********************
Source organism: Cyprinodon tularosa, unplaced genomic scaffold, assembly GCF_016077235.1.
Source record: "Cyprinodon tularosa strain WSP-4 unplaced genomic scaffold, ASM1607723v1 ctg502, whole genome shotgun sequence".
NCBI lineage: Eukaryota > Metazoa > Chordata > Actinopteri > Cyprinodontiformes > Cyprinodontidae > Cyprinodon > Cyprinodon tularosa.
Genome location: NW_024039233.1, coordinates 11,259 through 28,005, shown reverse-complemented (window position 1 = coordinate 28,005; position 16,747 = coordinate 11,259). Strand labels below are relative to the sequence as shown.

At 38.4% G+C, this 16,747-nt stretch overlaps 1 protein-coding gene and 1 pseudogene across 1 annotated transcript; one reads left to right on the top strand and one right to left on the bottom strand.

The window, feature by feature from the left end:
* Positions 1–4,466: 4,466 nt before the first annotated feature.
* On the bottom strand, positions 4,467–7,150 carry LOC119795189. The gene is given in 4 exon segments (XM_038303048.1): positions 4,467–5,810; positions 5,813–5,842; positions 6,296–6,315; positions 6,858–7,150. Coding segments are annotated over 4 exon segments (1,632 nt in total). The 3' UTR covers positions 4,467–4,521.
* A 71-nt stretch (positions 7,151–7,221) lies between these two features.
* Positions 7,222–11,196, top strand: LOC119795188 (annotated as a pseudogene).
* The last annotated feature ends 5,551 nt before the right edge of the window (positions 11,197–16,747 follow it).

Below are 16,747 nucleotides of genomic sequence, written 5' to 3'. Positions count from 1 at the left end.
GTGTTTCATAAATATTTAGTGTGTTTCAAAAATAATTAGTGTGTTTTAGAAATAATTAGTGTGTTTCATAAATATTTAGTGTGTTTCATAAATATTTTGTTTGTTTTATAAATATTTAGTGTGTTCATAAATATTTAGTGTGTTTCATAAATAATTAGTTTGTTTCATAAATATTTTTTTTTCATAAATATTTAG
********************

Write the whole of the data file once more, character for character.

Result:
Source organism: Cyprinodon tularosa, unplaced genomic scaffold, assembly GCF_016077235.1.
Source record: "Cyprinodon tularosa strain WSP-4 unplaced genomic scaffold, ASM1607723v1 ctg502, whole genome shotgun sequence".
NCBI lineage: Eukaryota > Metazoa > Chordata > Actinopteri > Cyprinodontiformes > Cyprinodontidae > Cyprinodon > Cyprinodon tularosa.
Genome location: NW_024039233.1, coordinates 11,259 through 28,005, shown reverse-complemented (window position 1 = coordinate 28,005; position 16,747 = coordinate 11,259). Strand labels below are relative to the sequence as shown.

At 38.4% G+C, this 16,747-nt stretch overlaps 1 protein-coding gene and 1 pseudogene across 1 annotated transcript; one reads left to right on the top strand and one right to left on the bottom strand.

The window, feature by feature from the left end:
* Positions 1–4,466: 4,466 nt before the first annotated feature.
* On the bottom strand, positions 4,467–7,150 carry LOC119795189. The gene is given in 4 exon segments (XM_038303048.1): positions 4,467–5,810; positions 5,813–5,842; positions 6,296–6,315; positions 6,858–7,150. Coding segments are annotated over 4 exon segments (1,632 nt in total). The 3' UTR covers positions 4,467–4,521.
* A 71-nt stretch (positions 7,151–7,221) lies between these two features.
* Positions 7,222–11,196, top strand: LOC119795188 (annotated as a pseudogene).
* The last annotated feature ends 5,551 nt before the right edge of the window (positions 11,197–16,747 follow it).

Below are 16,747 nucleotides of genomic sequence, written 5' to 3'. Positions count from 1 at the left end.
GTGTTTCATAAATATTTAGTGTGTTTCAAAAATAATTAGTGTGTTTTAGAAATAATTAGTGTGTTTCATAAATATTTAGTGTGTTTCATAAATATTTTGTTTGTTTTATAAATATTTAGTGTGTTCATAAATATTTAGTGTGTTTCATAAATAATTAGTTTGTTTCATAAATATTTTTTTTTCATAAATATTTAG